These are just a few of the things to consider before embarking on a research trip.  There are probably countless other guidelines and rules of thumb for new archival researchers, but this is a solid starting point. Just be prepared, go with the flow, and enjoy the fact that you are accessing amazing materials that most people will never see.

Best of luck!

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The Narrative of Colonel Ethan Allen: A Brief Review

During my recent trip to Vermont, I had the opportunity to visit the Ethan Allen Homestead in Burlington. Because of my current interest in Ethan Allen’s involvement in the American Revolution, I was compelled to purchase a reprint of A Narrative of Colonel Ethan Allen’s Observations During His Captivity, written by Ethan Allen himself. The following is my brief review and synopsis of that piece.

One of the great boons to an historian is a first-person account of historical events, reflecting the particular vernacular and sentiment of an era. Although such a depiction may reveal the biases and subjective memories of the writer as often as it presents factual information, it nonetheless provides an invaluable piece to the puzzle of American history.

The Narrative of Colonel Ethan Allen is one such account. Originally published in 1779, it is the depiction of Allen’s approximately 2-year, 8-month imprisonment during the American Revolution. Unable to write freely during his captivity, Allen had to rely on his memory after the fact to complete this work, which he informs the reader in his introduction. The actual story begins with Allen’s description of the capture of Fort Ticonderoga wherein he tells of his valor and that of his Green Mountain Boys. He goes on to recount the quest for Crown Point, followed by the campaigns into Canada. Being captured and taken as a prisoner of war from Canada, the bulk of the narrative is a telling of his experiences in captivity–a mixture of brutal treatment, deplorable conditions, and occasional acts of sincere kindness. Allen concludes his saga with the details of his eventual release and return to Vermont.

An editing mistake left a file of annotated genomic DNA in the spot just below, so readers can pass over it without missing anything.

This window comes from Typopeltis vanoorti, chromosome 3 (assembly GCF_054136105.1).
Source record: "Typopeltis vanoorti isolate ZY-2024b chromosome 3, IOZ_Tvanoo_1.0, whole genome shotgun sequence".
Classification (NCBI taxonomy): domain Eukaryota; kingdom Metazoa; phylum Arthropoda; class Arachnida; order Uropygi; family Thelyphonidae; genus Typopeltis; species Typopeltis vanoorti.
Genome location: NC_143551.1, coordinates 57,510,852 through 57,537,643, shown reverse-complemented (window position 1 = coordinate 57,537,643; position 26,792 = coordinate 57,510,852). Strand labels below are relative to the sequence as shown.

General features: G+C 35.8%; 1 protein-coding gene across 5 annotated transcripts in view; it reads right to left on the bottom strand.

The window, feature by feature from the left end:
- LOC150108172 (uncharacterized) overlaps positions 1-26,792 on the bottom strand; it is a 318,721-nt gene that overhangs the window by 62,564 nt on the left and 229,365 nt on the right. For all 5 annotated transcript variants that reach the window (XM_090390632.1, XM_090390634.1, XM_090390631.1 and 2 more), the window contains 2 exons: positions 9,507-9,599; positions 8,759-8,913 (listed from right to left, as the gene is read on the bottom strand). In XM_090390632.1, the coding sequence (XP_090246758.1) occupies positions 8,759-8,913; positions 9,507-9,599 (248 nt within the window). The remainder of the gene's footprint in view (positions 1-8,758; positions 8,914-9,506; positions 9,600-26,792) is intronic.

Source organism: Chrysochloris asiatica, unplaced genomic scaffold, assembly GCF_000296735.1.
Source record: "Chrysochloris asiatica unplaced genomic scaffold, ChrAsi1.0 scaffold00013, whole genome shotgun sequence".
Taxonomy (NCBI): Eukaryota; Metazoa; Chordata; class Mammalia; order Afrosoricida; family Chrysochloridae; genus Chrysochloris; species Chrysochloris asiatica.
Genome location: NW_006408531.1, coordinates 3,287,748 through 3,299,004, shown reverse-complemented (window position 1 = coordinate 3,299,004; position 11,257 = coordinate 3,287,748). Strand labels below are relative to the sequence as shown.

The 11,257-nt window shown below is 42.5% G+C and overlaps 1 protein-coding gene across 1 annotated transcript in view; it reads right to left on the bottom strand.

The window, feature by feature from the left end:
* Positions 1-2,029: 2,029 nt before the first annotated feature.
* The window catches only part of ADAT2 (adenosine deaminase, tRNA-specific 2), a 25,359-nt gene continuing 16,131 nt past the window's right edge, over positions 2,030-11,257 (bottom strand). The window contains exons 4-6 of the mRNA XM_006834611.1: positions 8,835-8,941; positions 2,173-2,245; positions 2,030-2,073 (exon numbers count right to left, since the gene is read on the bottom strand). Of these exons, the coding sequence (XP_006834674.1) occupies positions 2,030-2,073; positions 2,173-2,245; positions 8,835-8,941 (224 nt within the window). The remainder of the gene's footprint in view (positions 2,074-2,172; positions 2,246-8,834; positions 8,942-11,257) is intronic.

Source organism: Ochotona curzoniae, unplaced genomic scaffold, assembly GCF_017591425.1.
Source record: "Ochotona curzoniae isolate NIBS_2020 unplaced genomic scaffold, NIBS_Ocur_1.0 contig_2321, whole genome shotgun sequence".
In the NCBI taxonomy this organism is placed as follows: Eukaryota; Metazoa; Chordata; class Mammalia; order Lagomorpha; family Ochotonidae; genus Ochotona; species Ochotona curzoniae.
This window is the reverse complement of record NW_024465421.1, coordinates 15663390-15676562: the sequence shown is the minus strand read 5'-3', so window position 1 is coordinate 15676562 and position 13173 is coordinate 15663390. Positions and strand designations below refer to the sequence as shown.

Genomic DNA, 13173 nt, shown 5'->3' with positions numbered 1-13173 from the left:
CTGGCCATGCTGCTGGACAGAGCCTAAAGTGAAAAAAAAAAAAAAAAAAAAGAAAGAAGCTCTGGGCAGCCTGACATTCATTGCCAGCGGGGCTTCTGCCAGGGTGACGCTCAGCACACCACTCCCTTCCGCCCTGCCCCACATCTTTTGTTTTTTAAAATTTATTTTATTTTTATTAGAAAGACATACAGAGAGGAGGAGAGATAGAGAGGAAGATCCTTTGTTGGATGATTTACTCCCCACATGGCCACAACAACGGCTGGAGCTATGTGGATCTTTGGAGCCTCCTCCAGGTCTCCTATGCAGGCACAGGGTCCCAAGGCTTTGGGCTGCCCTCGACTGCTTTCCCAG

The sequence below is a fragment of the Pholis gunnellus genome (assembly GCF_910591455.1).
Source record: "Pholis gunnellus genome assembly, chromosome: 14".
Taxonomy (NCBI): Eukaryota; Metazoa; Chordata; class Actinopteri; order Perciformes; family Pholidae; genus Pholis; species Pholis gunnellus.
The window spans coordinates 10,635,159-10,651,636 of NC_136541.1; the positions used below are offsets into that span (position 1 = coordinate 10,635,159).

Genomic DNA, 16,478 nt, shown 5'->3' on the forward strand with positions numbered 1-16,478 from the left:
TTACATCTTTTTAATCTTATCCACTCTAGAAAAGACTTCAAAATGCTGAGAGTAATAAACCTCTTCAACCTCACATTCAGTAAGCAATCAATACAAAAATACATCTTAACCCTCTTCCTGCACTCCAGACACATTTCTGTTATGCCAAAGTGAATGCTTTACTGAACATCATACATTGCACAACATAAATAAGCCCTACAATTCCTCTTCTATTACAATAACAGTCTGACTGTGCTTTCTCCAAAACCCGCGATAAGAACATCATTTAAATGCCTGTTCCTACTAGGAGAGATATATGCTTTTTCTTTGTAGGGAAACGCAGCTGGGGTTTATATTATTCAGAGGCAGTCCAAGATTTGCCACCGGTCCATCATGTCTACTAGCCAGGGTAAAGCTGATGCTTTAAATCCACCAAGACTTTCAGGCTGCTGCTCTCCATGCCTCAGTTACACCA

The Narrative of Colonel Ethan Allen is a worthwhile read for those interested in the life of Ethan Allen, as well as anyone who wishes to read a firsthand account of the American Revolution.

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Concord, Massachusetts

*September 12, 1635: The Town of Concord, Massachusetts was founded.

*April 19, 1775: Concord became the starting point of the American Revolution.

*July 12, 1817: Henry David Thoreau was born in Concord.

This fall, experience another historic moment in Concord as the town celebrates its 375th birthday!

http://www.concordma.gov/pages/ConcordMA_BComm/celebrate375

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Thoreau’s Walden: A Review

July marks the anniversary of Henry David Thoreau’s historic move to the woods of Walden Pond, just a short distance from his family home in the quaint village of Concord, Massachusetts. Setting out on July 4, 1845, he lived in his self-built, 10×15-foot cabin for two years, two months, and two days. During that period, he recorded his thoughts and experiences, drafting what would ultimately become Walden; Or, Life in the Woods.

Walden, however, is more than a diary of Thoreau’s time in the relative seclusion of the woods. It is an articulation of his observations and personal philosophies written in the context of his life at Walden Pond.

“Simplicity, simplicity, simplicity” was one of Thoreau’s guiding principles and he demonstrated his commitment to that cause through his records published in Walden. His little house, for instance, amounted to just over $28–an extremely modest sum, even in his day. Nevertheless, those meager accommodations were more than adequate for Thoreau, whether in solitude or with company.

In fact, Thoreau denounced the people of his era who lived beyond their means, which, in his estimation, was blatantly unnecessary. Referring to his neighbors’ lifestyles of excess, he wrote that many are “needlessly poor all their lives because they think that they must have such a one as their neighbors have.” Thoreau understood–and expressed–that it was possible to live comfortably with little expense if one could resist the temptation of competing with others.

Walden is also a statement of Thoreau’s profound appreciation of the natural world. His was a genuine respect for nature that spanned the scenery, plants, animals, and the changing of the seasons.

In a chapter describing the area ponds, he penned, “A lake is the landscape’s most beautiful and expressive feature. It is earth’s eye; looking into which the beholder measures the depth of his own nature.” Thoreau had the ability to look into the heart and soul of nature. And, fortunately, he gave a glimpse of his vision on the pages of Walden.

156 years have passed since the first edition of Walden was published. Today, it is considered one of the greatest pieces of American writing and has inspired generations of students, environmentalists, philosophers, researchers, writers, and historians. Thoreau’s Walden speaks to the natural human desire to live a meaningful life based on one’s own principles. As such, it will likely continue to stimulate and inspire its readers for years to come.